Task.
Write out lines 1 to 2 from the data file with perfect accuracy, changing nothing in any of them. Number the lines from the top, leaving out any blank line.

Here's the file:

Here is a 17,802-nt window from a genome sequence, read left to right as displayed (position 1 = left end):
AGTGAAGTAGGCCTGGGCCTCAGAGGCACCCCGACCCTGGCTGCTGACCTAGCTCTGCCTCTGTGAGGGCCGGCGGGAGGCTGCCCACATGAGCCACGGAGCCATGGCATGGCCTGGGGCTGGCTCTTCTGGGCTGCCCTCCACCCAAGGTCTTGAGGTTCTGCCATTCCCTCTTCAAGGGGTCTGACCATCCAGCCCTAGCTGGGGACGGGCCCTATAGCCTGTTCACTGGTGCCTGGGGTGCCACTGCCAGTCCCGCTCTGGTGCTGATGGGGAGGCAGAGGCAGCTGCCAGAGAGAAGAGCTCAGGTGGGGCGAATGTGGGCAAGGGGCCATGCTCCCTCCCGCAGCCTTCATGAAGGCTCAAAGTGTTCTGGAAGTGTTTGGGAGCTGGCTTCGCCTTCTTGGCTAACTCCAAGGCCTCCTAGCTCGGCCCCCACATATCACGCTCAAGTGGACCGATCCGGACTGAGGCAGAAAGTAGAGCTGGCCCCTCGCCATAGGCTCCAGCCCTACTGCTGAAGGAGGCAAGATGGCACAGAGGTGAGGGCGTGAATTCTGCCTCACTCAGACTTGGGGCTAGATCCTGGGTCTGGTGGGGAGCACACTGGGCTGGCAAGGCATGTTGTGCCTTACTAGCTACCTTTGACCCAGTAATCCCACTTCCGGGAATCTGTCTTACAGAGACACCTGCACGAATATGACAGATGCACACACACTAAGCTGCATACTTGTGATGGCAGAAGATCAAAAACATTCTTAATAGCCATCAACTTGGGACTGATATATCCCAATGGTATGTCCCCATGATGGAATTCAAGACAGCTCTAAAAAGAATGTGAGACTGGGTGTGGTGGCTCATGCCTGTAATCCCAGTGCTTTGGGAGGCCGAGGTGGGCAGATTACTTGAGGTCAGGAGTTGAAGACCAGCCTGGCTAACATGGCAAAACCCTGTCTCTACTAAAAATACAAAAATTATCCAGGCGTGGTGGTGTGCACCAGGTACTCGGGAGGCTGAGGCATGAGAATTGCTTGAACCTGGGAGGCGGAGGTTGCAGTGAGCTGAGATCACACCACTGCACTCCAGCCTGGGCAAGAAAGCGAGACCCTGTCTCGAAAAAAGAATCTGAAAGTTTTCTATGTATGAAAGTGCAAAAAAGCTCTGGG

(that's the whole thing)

Here is a 17,802-nt window from a genome sequence, read left to right as displayed (position 1 = left end):
AGTGAAGTAGGCCTGGGCCTCAGAGGCACCCCGACCCTGGCTGCTGACCTAGCTCTGCCTCTGTGAGGGCCGGCGGGAGGCTGCCCACATGAGCCACGGAGCCATGGCATGGCCTGGGGCTGGCTCTTCTGGGCTGCCCTCCACCCAAGGTCTTGAGGTTCTGCCATTCCCTCTTCAAGGGGTCTGACCATCCAGCCCTAGCTGGGGACGGGCCCTATAGCCTGTTCACTGGTGCCTGGGGTGCCACTGCCAGTCCCGCTCTGGTGCTGATGGGGAGGCAGAGGCAGCTGCCAGAGAGAAGAGCTCAGGTGGGGCGAATGTGGGCAAGGGGCCATGCTCCCTCCCGCAGCCTTCATGAAGGCTCAAAGTGTTCTGGAAGTGTTTGGGAGCTGGCTTCGCCTTCTTGGCTAACTCCAAGGCCTCCTAGCTCGGCCCCCACATATCACGCTCAAGTGGACCGATCCGGACTGAGGCAGAAAGTAGAGCTGGCCCCTCGCCATAGGCTCCAGCCCTACTGCTGAAGGAGGCAAGATGGCACAGAGGTGAGGGCGTGAATTCTGCCTCACTCAGACTTGGGGCTAGATCCTGGGTCTGGTGGGGAGCACACTGGGCTGGCAAGGCATGTTGTGCCTTACTAGCTACCTTTGACCCAGTAATCCCACTTCCGGGAATCTGTCTTACAGAGACACCTGCACGAATATGACAGATGCACACACACTAAGCTGCATACTTGTGATGGCAGAAGATCAAAAACATTCTTAATAGCCATCAACTTGGGACTGATATATCCCAATGGTATGTCCCCATGATGGAATTCAAGACAGCTCTAAAAAGAATGTGAGACTGGGTGTGGTGGCTCATGCCTGTAATCCCAGTGCTTTGGGAGGCCGAGGTGGGCAGATTACTTGAGGTCAGGAGTTGAAGACCAGCCTGGCTAACATGGCAAAACCCTGTCTCTACTAAAAATACAAAAATTATCCAGGCGTGGTGGTGTGCACCAGGTACTCGGGAGGCTGAGGCATGAGAATTGCTTGAACCTGGGAGGCGGAGGTTGCAGTGAGCTGAGATCACACCACTGCACTCCAGCCTGGGCAAGAAAGCGAGACCCTGTCTCGAAAAAAGAATCTGAAAGTTTTCTATGTATGAAAGTGCAAAAAAGCTCTGGG